I only recently became aware of the broad similarity between the 18O record in Greenland ice and that for the North Atlantic Oscillation (NAO) index. I was alerted to it by a paper authored by one of my colleagues at Lamont-Doherty (Young et al. 2015). In it was reproduced the NAO reconstruction for the last 400 years published by Trouet et al. (2009). In Fig. 2, I place it side by side with Dansgaard’s Greenland 18O record and that for the NAO index. While by no means identical to the Dansgaard record, the NAO record has humps and valleys of similar duration. These bumps and valleys are absent in the global temperature record. Likely Dansgaard’s 18O record was influenced by changes in the isotopic composition of snowfall perhaps related to the NAO. When I asked Scripps’s Jeff Severinghaus about this, he pointed out that a decade ago, Vinther et al. (2003) had shown that the 18O record in Greenland ice resembled that for the NAO. If so, it certainly cannot be used, as I did, as a proxy for global temperature. Yes, my prediction was dumb luck!
This leaves the question of what happened in 1976–1977. I am aware of a dramatic change that occurred at this time. It took place in the thermocline of the Pacific Ocean. Based on monthly records for 14C to C ratio in a Galapagos coral and for sea surface temperatures in the Niño 3 region (90° to 150°W, 5°N to 5°S), Guilderson and Schrag (1998) concluded that the equatorial upwelling system underwent an important reorganization at that time. In both, seasonal minima became less pronounced (see Fig. 3), indicating that upwelling had weakened.
Although this change occurred at the time of an important El Niño event, the actual physics of what happened remains unclear. Perhaps in the new circulation regimen, the ocean absorbed less of the heat generated by the atmosphere’s growing CO2 content.
This reorganization had repercussions elsewhere. McGowan et al. (2003) show that the frequency of warm events along the California Current underwent a dramatic increase in 1977 creating important biologic responses. Further, it also came at the time when the Pacific Decadal Oscillation (PDO) was undergoing an unusually large negative to positive transition (Henley et al. 2015) and a pronounced 18O increase recorded in Tonga and Fiji corals (Linsley et al. 2015). It was also a time that a large increase in rainfall occurred in the Argentine Pampas (Troin et al. 2010).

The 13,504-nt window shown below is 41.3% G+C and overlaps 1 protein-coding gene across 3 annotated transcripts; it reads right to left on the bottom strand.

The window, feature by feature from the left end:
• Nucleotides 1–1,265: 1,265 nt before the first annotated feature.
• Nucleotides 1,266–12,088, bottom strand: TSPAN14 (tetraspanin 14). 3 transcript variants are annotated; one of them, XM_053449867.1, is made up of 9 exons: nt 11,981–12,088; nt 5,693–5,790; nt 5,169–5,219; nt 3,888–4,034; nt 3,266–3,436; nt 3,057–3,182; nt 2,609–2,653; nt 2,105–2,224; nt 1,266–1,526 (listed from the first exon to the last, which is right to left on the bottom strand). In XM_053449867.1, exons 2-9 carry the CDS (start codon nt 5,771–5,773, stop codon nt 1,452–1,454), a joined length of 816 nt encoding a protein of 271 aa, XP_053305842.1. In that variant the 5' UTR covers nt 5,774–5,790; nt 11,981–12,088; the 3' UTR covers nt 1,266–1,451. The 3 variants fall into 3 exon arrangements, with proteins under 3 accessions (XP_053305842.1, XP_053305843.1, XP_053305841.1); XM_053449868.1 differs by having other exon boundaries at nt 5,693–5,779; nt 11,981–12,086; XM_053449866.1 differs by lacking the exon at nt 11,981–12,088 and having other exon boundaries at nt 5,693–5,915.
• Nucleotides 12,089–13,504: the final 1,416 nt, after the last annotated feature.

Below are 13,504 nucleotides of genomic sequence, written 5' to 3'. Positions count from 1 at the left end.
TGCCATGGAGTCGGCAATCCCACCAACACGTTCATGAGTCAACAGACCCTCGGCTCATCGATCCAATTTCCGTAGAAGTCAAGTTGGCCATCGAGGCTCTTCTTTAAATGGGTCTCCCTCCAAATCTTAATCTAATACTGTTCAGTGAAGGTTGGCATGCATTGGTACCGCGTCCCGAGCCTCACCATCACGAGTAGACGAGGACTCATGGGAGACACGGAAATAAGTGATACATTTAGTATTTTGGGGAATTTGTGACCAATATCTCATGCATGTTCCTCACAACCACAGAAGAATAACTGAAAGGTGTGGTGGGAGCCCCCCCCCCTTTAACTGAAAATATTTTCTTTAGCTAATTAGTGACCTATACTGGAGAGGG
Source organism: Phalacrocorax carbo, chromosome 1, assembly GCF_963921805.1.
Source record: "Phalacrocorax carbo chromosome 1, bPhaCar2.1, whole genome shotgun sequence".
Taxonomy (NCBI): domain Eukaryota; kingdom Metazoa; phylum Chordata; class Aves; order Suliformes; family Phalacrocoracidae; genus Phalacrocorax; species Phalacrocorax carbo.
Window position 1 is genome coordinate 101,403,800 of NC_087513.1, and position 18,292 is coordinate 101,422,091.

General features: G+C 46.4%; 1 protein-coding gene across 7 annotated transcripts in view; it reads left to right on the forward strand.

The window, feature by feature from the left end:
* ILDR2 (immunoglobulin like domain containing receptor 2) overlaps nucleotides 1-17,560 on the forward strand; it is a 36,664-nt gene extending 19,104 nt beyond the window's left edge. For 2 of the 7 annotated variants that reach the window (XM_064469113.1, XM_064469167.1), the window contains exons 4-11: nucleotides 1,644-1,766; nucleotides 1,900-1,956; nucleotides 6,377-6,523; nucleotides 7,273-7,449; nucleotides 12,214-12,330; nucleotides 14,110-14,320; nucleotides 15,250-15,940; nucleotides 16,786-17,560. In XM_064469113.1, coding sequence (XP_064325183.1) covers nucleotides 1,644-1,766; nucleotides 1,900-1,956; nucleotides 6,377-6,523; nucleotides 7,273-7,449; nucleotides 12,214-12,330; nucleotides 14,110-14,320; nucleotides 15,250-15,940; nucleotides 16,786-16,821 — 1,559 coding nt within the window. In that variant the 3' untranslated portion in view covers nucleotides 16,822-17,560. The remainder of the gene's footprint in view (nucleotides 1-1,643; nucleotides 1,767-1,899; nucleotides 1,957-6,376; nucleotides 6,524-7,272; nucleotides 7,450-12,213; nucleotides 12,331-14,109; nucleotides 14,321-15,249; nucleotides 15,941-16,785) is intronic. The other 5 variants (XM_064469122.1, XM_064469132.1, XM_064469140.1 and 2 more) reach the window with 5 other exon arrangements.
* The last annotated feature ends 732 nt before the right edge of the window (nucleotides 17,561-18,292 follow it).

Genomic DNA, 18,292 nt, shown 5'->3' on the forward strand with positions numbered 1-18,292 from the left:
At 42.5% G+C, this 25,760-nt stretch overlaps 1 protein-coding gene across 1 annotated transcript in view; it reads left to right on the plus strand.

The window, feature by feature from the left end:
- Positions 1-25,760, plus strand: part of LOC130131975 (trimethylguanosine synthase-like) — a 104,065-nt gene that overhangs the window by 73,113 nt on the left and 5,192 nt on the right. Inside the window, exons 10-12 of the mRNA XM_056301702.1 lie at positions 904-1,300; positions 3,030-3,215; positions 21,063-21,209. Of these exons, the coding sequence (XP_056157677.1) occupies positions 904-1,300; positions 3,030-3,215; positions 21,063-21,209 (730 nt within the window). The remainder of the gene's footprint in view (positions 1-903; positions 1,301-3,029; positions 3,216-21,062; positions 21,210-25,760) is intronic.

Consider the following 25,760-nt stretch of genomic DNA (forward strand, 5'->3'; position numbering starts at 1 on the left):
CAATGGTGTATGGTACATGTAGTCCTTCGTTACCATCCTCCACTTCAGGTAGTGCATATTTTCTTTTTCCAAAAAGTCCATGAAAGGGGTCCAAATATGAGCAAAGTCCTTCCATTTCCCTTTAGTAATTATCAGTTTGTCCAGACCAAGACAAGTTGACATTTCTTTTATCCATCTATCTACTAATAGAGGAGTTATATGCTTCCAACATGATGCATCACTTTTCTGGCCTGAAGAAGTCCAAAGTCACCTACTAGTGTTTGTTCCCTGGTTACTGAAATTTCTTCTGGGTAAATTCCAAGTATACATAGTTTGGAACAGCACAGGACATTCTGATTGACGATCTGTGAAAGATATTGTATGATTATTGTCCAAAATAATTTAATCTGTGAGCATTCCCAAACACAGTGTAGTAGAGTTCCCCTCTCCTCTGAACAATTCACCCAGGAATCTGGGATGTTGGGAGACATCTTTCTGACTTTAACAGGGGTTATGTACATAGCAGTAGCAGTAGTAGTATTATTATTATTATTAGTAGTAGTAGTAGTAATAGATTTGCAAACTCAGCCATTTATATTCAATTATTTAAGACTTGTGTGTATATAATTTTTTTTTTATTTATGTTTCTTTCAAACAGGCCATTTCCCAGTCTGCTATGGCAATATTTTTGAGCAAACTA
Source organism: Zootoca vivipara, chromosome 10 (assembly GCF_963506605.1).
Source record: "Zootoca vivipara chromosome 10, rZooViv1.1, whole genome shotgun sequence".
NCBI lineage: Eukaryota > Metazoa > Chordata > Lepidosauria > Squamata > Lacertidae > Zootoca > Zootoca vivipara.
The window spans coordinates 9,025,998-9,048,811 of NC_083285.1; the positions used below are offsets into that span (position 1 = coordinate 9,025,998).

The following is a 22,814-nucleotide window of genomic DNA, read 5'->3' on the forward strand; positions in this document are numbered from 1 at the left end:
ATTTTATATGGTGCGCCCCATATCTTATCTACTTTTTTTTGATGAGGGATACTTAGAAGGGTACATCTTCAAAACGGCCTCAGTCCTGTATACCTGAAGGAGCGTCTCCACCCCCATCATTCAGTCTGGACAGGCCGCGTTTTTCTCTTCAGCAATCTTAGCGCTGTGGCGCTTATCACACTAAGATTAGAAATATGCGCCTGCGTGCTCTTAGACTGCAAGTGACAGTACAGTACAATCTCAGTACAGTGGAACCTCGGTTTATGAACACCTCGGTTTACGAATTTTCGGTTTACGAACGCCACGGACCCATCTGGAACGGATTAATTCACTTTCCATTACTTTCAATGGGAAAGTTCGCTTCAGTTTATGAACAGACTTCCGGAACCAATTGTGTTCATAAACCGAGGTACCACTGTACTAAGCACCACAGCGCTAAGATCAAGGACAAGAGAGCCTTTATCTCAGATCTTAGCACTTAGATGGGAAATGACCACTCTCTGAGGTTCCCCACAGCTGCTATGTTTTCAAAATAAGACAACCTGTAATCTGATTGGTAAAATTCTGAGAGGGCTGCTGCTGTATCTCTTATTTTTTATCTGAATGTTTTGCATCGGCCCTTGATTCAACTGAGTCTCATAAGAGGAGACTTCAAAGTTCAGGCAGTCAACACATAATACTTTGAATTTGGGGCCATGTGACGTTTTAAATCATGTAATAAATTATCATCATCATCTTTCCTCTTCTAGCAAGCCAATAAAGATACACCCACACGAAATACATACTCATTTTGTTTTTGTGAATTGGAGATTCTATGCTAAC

A signal and noise problem
There was in hindsight another problem with my 1975 analysis. It had to do with magnitude of the noise in the temperature record. Between 1959 and 1975, CO2 rose from 315 to about 330 ppm. Based on the best match between the CO2 record and the temperature record (see Fig. 1), the temperature is expected to have risen by about 0.1 °C. Considering that inter-annual temperature changes of up to about 0.3 °C occurred, it is not surprising that prior to 1975, no significant temperature increase could be identified. Also, it is possible that cooling caused by Anthropocene CO2 emissions had been counter balancing the CO2 warming.
Why 1976–1977 warming remains important
Those who choose not to accept that the warming produced by fossil fuel CO2 poses a serious threat, point to what they view as a cessation of warming during the first decade of this century (see Trenberth 2015). This observation has been used to strengthen the position of those who oppose tough legislation designed to reduce CO2 emissions. This plateau could be interpreted as an undoing of what happened in 1976–1977. Hence, it is of great importance to gain an understanding of these reorganizations and whether similar ones will punctuate the ongoing warming.
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Broecker, W. When climate change predictions are right for the wrong reasons. Climatic Change 142, 1–6 (2017). https://doi.org/10.1007/s10584-017-1927-y
- Global Warming
- Pacific Decadal Oscillation
- North Atlantic Oscillation
- Camp Century
- North Atlantic Oscillation Index